CVC’s funeral business bets on brisk market growth

A giant dragon-shaped structure is seen inside the Nirvana Memorial Park on the outskirts of Kuala Lumpur, the capital of Malaysia, on June 23. The air-conditioned dragon-shaped structure houses the gilded urns, which contain 6,700 urns. Photo taken on June 22, 2000.

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HONG KONG, Sept 27 (Reuters Breakingviews) – The concept of Nirvana, which implies a state of detachment or freedom from suffering, may not resonate with today’s battered market participants. But growing a business in a less-penetrated market is different. That’s the target of European buyout firm CVC Capital Partners, which is considering an offer for its “death care” services business, whose focus on Southeast Asia makes it a gauge of broader investor interest in the region’s growing middle class ​​standard.

CVC bought Nirvana Asia for $1.1 billion in 2016, less than two years after the Malaysia-based group listed in Hong Kong at roughly the same valuation. It then focused on selling high-quality cemeteries so the whole family could rest in peace together, and well-planned funerals, free from the traditional reluctance to discuss matters such as death and inheritance.

Nirvana’s sales strategy to potential buyers may now be largely unchanged. The funeral services market, especially so-called “advance demand” products, is often compared to life insurance — in fact, a Chinese insurer was a cornerstone investor in the company in 2014. Insurance in many fast-growing emerging Asian markets is a common term for insurers, such as $28 billion Prudential and Richard Li’s upstart rival FWD.

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In fact, according to a recent FWD filing, Nirvana’s home and largest market, Malaysia, has a life insurance penetration rate of less than 4%, while more developed regions such as Singapore and Taiwan have life insurance penetration above 10%.

A $2 billion deal, if equal to the 20 times CVC paid for the stock in 2016, would show that net profit has been growing at a strong 12% CAGR since then.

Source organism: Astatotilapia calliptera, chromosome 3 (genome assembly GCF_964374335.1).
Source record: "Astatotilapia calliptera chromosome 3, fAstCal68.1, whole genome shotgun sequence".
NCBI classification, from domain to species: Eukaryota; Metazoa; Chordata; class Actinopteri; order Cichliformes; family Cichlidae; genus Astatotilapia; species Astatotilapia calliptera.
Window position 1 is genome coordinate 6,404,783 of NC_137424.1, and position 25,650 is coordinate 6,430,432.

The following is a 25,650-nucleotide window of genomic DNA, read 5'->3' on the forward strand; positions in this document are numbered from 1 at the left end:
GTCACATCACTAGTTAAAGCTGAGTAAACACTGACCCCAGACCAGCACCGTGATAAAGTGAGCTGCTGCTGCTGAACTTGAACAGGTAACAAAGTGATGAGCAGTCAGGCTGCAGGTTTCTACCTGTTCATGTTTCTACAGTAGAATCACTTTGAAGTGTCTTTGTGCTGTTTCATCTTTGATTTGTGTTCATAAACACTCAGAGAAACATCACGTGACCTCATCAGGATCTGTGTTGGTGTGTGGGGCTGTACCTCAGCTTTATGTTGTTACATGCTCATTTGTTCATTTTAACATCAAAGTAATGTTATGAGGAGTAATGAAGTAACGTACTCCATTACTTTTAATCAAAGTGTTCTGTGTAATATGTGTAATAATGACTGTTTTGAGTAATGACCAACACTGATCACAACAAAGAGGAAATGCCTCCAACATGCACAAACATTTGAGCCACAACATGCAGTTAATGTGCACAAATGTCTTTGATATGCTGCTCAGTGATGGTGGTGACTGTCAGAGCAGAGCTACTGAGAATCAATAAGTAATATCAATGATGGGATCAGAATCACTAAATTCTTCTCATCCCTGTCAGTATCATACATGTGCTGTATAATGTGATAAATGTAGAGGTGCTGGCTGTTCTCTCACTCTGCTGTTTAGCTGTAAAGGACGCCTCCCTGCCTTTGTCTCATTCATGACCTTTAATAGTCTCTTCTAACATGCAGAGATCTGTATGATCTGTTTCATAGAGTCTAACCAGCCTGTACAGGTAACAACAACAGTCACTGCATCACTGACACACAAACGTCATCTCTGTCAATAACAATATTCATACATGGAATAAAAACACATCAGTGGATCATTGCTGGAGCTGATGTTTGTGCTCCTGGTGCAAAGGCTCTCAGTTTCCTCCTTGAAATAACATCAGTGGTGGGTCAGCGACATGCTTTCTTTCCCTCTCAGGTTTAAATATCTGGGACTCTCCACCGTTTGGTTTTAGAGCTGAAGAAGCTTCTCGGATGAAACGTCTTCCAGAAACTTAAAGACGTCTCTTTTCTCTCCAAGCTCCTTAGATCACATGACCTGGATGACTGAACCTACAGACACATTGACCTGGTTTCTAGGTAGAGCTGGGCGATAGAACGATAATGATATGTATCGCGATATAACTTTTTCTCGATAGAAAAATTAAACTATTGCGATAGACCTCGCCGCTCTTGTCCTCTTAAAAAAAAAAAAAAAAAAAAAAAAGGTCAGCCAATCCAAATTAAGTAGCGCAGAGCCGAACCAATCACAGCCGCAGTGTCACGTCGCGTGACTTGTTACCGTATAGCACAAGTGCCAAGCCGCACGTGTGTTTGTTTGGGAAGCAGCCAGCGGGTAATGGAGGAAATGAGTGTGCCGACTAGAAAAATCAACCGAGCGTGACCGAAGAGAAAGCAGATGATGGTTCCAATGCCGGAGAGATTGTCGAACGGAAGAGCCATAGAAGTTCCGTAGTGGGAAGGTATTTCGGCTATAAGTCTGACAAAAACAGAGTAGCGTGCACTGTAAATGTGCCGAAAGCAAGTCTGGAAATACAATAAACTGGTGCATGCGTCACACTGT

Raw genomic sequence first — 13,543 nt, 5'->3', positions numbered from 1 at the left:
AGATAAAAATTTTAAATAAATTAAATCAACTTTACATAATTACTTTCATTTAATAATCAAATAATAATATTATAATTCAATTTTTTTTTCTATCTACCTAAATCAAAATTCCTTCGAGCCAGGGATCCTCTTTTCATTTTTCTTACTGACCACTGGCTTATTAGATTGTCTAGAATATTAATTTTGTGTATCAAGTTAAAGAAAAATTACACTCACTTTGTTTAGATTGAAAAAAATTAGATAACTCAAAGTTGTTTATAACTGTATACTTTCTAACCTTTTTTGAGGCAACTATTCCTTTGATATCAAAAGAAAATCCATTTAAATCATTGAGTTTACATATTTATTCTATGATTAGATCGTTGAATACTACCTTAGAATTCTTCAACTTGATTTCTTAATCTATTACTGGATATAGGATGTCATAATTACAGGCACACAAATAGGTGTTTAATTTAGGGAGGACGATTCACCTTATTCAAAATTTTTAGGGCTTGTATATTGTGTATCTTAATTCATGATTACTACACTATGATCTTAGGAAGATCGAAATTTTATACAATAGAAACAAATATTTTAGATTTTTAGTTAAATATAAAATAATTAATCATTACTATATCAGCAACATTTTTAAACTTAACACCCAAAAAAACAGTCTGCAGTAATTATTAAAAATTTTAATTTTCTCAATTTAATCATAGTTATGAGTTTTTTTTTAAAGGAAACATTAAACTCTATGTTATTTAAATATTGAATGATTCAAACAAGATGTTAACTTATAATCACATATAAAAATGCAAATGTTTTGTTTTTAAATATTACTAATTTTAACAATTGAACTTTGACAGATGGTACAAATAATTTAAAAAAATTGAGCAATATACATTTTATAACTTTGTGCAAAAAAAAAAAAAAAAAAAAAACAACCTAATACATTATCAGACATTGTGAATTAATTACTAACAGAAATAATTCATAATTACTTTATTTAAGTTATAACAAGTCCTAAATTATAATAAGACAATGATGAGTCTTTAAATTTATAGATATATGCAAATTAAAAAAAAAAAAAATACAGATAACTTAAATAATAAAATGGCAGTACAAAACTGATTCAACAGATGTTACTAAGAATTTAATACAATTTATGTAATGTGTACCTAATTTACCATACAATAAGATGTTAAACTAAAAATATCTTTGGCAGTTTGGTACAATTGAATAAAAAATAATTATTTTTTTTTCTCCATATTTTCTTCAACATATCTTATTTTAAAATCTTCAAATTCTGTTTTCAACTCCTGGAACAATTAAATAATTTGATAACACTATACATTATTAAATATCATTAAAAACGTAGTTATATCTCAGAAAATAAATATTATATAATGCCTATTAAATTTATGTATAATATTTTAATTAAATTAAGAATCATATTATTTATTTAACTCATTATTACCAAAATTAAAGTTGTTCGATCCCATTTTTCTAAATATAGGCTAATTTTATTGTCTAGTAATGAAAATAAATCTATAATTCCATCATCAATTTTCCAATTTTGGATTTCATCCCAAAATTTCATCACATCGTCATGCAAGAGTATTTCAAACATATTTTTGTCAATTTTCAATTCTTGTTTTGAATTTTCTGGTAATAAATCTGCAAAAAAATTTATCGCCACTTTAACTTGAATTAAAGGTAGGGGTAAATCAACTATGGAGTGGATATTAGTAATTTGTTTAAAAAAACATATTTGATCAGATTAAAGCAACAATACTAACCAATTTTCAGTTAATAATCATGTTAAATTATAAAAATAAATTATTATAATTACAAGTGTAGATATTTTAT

The impact of the pandemic lockdown on Nirvana’s sales force’s ability to seek new business will derail growth. Calculated at $1.6 billion, the compound growth rate is 9%. This is slightly higher than what FWD is offering for the Malaysian life insurance market and is a more reasonable level.

Back in 2014, Nirvana debuted in Hong Kong and fell 11% on its first day. Southeast Asian investments were then overshadowed by excitement over China’s potential. This is not the case now. This time around, Nirvana’s strong price could help energize more Southeast Asian deals.

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Background news

According to a Reuters report on September 9, European private equity firm CVC Capital Partners is considering the acquisition of Malaysian funeral service provider Nirvana Asia. 15, citing sources.

Bidders have entered the second round of the business, which specializes in selling much-needed quality products, such as home plots in cemeteries. The price is expected to be between $1.6 billion and $2 billion.

Nirvana Asia was listed in Hong Kong in 2014 and was privatized by CVC in 2016.

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Edited by Una Galani and Thomas Shum

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The views expressed are those of the author. They do not reflect the views of Reuters News, which is committed to integrity, independence and impartiality in accordance with the principles of trust.

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